Matt McCall '92 always assumed his career would take him to Wall Street. Strong in numbers and finance, he was fourth generation Wall Street. His great-grandfather, for example, was one of J.P. Morgan’s partners and served as president of New York Life Insurance Company. His grandfather and father followed suit. McCall was primed to continue in the family tradition, but instead, after a stint on Wall Street and consulting, ended up practicing venture capital in the Midwest and California. Over his 20 years in the business, he has backed Dollar Shave Club, Honest Company, Facebook, Casper, SMS Assist, Performics, TicketsNow/Ticketmaster and 70 other businesses.
“Life never goes as planned but does flow as it should,” he says, recalling the unexpected turns his career has taken. “In every part of our lives we lay out this game plan of what we think success is, or what happiness is, and then life shows up and events and people come in orthogonally and the universe routes us to where we are supposed to be. Water always finds its own level.”
As he was completing his education at Kellogg and expecting to launch a career in private equity, McCall was given affecting advice: A lot of people know how to work numbers, but very few know what the numbers mean. Instead of returning to Wall Street, he stayed on a third year to add the MMM degree and then worked at the Boston Consulting Group to get closer to business operations vs pure financials.
His goal was to eventually return to buyouts, focusing on manufacturing and industrial businesses. However, he soon found himself helping a friend raise his next venture fund. “It allowed me to combine my love of technology and innovation with my financial & operational background. I loved the raw creative elements of it…like making a movie but with computer code.”
It turns out McCall was good for the industry, too, especially in the Midwest. During the first internet wave of the mid-90s, he joined Portage Venture Partners and later Draper Fisher Jurvetson, a West Coast firm that had already seeded promising startups such as Baidu, Tesla, SpaceX, Skype and Hotmail. This created the first Midwest office for a major west coast venture firm and became a primary gateway for Midwest firms to access Silicon Valley.
McCall could see that the world was changing in 2008. “I thought it made sense to be aligned with a permanent source of capital versus continually being in the world of fundraising,” he explains. Fund investors pull back during down drafts, just when they should be investing more heavily. Most of the great tech firms arise during these periods.
McCall had successfully co-invested in a handful of deals with J.B. Pritzker and Chris Gergenti, so joining their team at Pritzker Group Venture Capital felt like the natural next step. With over $8 billion of evergreen capital, it has become the largest firm and pool of capital in the Midwest. As the firm expanded its West Coast presence, McCall was well appointed to launch a Los Angeles office.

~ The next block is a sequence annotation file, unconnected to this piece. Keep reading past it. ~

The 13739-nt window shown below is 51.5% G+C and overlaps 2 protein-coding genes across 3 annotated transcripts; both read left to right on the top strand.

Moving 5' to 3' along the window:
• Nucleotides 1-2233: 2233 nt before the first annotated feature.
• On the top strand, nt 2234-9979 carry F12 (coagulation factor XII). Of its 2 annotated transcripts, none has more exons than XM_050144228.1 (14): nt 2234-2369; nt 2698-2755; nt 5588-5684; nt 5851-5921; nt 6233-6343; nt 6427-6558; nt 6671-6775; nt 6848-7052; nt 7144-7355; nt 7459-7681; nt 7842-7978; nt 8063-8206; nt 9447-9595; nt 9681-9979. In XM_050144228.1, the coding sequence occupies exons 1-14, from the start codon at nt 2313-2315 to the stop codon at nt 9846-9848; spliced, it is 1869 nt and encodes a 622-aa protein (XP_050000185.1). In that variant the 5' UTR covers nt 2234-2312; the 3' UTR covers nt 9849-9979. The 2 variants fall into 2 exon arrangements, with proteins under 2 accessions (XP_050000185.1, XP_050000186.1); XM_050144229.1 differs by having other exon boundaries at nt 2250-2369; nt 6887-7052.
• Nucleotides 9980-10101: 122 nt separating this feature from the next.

“In four years we did 25 deals, including being an early investor in Dollar Shave Club, Honest Company which have become defining next-gen commerce companies. A whole host of other successful companies followed,” says McCall.
As impressive as McCall’s portfolio is, he says the technology industry is just getting started.
“It's almost overwhelming right now,” he says of the numerous opportunities for venture capitalists. “In the old days, we had one or two revolutions going on at a given time – like the advent of the browser or the PC. But at this juncture, we have seven or eight revolutions going on in big data or cloud computing or AI or Internet of Things or blockchain. The list just goes on and on. I like to say that this is the venture capitalists’ Employment Act because you can miss a wave of companies and pick up the next wave in about 18 months.”
With so many opportunities available these days, McCall says it’s especially crucial to consider what’s important in a career and life. He often recalls how his own trajectory has evolved and what advice he has gained from fellow Kellogg grads and mentors because it’s advice he’s now able to share with entrepreneurs.
“A lot of millennials are struggling to find career paths that are energizing and rewarding. The answer is inside, not outside. If you appreciate and identify your true strengths and core values, life has a crazy way of eventually surfacing amazing opportunities. I think it's really important to spend time thinking through your value system and what energizes you and where you have dissonance in your life and use that as a compass to determine what you want to do,” says McCall. “You also have to be clear on what talents and skills you bring (or will bring) to the world. Mastering these (sales or financial or analytical or…) become your currency to negotiate or gain what you want. Lots of people will try to tell you what path you should go down. This is usually their path, not yours. You have to ask yourself what your narrative (Hollywood movie) is distinctly you based on your values and skills. Be clear on these and the world will respond in kind.”